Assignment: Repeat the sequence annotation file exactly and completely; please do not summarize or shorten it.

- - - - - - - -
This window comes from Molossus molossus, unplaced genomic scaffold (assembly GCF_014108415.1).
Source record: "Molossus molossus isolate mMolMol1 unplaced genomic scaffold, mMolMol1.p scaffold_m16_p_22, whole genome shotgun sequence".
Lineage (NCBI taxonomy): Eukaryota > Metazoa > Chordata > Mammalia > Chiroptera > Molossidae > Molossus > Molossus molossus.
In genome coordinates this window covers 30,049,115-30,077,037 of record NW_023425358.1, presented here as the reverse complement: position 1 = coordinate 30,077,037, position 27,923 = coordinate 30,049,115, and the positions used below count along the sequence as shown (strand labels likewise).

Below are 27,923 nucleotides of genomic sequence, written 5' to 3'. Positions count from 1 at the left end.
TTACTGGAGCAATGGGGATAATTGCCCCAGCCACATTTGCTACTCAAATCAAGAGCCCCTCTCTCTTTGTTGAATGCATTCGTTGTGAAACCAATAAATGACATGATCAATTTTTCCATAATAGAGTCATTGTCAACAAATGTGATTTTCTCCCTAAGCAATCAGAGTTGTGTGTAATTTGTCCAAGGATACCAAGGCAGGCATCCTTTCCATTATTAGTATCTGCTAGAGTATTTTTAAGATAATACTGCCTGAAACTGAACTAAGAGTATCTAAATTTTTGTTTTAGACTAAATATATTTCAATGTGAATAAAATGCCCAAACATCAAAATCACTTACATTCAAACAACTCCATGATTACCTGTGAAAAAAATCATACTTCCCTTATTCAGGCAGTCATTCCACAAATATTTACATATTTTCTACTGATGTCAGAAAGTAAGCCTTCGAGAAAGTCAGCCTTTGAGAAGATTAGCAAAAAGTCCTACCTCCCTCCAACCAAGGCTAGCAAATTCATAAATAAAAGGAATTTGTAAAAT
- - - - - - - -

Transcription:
This window comes from Molossus molossus, unplaced genomic scaffold (assembly GCF_014108415.1).
Source record: "Molossus molossus isolate mMolMol1 unplaced genomic scaffold, mMolMol1.p scaffold_m16_p_22, whole genome shotgun sequence".
Lineage (NCBI taxonomy): Eukaryota > Metazoa > Chordata > Mammalia > Chiroptera > Molossidae > Molossus > Molossus molossus.
In genome coordinates this window covers 30,049,115-30,077,037 of record NW_023425358.1, presented here as the reverse complement: position 1 = coordinate 30,077,037, position 27,923 = coordinate 30,049,115, and the positions used below count along the sequence as shown (strand labels likewise).

Below are 27,923 nucleotides of genomic sequence, written 5' to 3'. Positions count from 1 at the left end.
TTACTGGAGCAATGGGGATAATTGCCCCAGCCACATTTGCTACTCAAATCAAGAGCCCCTCTCTCTTTGTTGAATGCATTCGTTGTGAAACCAATAAATGACATGATCAATTTTTCCATAATAGAGTCATTGTCAACAAATGTGATTTTCTCCCTAAGCAATCAGAGTTGTGTGTAATTTGTCCAAGGATACCAAGGCAGGCATCCTTTCCATTATTAGTATCTGCTAGAGTATTTTTAAGATAATACTGCCTGAAACTGAACTAAGAGTATCTAAATTTTTGTTTTAGACTAAATATATTTCAATGTGAATAAAATGCCCAAACATCAAAATCACTTACATTCAAACAACTCCATGATTACCTGTGAAAAAAATCATACTTCCCTTATTCAGGCAGTCATTCCACAAATATTTACATATTTTCTACTGATGTCAGAAAGTAAGCCTTCGAGAAAGTCAGCCTTTGAGAAGATTAGCAAAAAGTCCTACCTCCCTCCAACCAAGGCTAGCAAATTCATAAATAAAAGGAATTTGTAAAAT